CookingAs a Form of Therapy
CookingAs a Form of Therapy
Althoughcooking is mostly considered as a normal day-to-day activity, it canfunction as a form of therapy for a diverse for a different group ofpeople. While there are people who find cooking as a troublingexercise, there are a large number of cooks who have identified thecapacity of cooking to relieve stress. This is because while stressnumb human senses, cooking has the capacity to activate these senses.Therefore, cooking is a sensory experience that is associated withtaste, aroma, touch, sizzling sound, and visual delight. However, theexploitation of the therapeutic potential of cooking depends on theperception of individual cooks where those who see it as fun insteadof a chore attain psychological benefits associated with cooking.
Psychologistsclassify cooking as one of the most effective behavioral activationtherapies that can resolve psychological health challenges. Italleviates psychological stress and depression by curbingprocrastination and enhancing goal oriented behavior. Cookingactivates positive behavior by refocusing individuals in valueddirections and goals in life which reduces chances for them toconcentrate on negative behavior and thinking that results indepression. In addition, people who engage in the cooking activityfeel accomplished and rewarded, especially when they are able toshare their cooking skills and the food they cook with other people.Sharing food and cooking ideas with others makes the cook and thosewho take a share of food feel good, which means that cooking is ameans of nurturing and enhancing the well-being of others.
Normalizedexperiences and social interactions play a critical role in enhancingthe quality of life by offering people with opportunities to attainthe sense of purpose, happiness, and the state of well-being. Theseexperiences and social interactions are achieved by integratingcooking programs as part of recreational programs. Engaging people incooking activities during recreation enhances psychologicalfunctions, relieves stress, facilitate the change of behavior, andreduce depression. The therapeutic approach that involves cooking aspart of the recreation is most effective among older adults sufferingfrom disturbing behavior and dementia and living in the residentialsettings. These programs function by addressing the limitations (suchas the lack of adapted programs, mobility, and functionalimpairments) that are associated with residential settings.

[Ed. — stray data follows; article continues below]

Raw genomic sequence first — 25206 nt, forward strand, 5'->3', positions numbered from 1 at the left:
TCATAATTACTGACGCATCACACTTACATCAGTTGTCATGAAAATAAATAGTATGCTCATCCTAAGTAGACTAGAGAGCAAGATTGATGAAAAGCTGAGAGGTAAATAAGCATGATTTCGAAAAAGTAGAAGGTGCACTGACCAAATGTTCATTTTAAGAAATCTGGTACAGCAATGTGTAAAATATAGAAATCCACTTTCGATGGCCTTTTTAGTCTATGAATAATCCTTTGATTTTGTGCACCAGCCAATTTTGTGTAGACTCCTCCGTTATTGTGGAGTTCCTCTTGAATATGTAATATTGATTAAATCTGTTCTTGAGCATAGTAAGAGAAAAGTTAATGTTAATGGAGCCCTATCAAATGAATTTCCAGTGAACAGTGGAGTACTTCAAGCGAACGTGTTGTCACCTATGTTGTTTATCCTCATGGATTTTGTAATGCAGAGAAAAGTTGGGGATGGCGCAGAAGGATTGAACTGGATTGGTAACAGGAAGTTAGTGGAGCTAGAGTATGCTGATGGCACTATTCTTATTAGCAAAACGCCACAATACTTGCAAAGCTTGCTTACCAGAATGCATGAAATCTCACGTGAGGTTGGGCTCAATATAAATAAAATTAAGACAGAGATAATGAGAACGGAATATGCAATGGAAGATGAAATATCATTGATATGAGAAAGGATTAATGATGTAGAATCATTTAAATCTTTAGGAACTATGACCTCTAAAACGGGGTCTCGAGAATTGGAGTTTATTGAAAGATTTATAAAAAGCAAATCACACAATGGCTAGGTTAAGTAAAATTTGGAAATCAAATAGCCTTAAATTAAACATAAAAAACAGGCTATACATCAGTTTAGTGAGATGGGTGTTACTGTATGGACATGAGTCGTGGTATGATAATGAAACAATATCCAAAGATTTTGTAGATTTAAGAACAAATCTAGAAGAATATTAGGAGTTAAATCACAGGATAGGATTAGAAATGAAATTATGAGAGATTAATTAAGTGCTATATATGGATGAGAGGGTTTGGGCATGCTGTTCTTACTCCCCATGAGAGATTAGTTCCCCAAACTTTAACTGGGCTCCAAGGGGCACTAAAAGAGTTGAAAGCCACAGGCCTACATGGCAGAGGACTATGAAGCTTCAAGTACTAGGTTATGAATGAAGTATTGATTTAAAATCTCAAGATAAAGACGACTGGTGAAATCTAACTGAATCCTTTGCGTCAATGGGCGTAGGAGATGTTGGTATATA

Peoplewith mental and psychological challenges (including older adults) whoare held in different facilities (such as homes for the elderly) havelimited opportunities to enjoy homemade food. Organizing cookingprograms give them an experience of a home setting, which speeds upthe process of recovery. This is because cooking programs increaseappetite, calm, and entice people. Moreover, the cooking programsprovide sensory stimulation with tastes, texture, and smell.Preparing food and eating it among the most social activities ofdaily living that people suffering from mental challenges require inlife.
Inconclusion, the acts of cooking and sharing food have a powerfulmeaning in the field of psychotherapy. Food defines family history,culture, and practices that enhance the sense of socialization amongpeople with psychological challenges. The effectiveness of cooking asa therapeutic approach is based on the facts that the act of cookingsignifies the sense of image, basic worth, and role identify.Moreover, cooking is associated with the feelings of pleasure, love,and enjoyment, all of which play a critical role in enhancing thepsychological well-being of individuals. Therefore, cooking is andvaluable therapeutic approach, but its effectiveness depends on theperception of the cooks and the value they attach to the act ofcooking.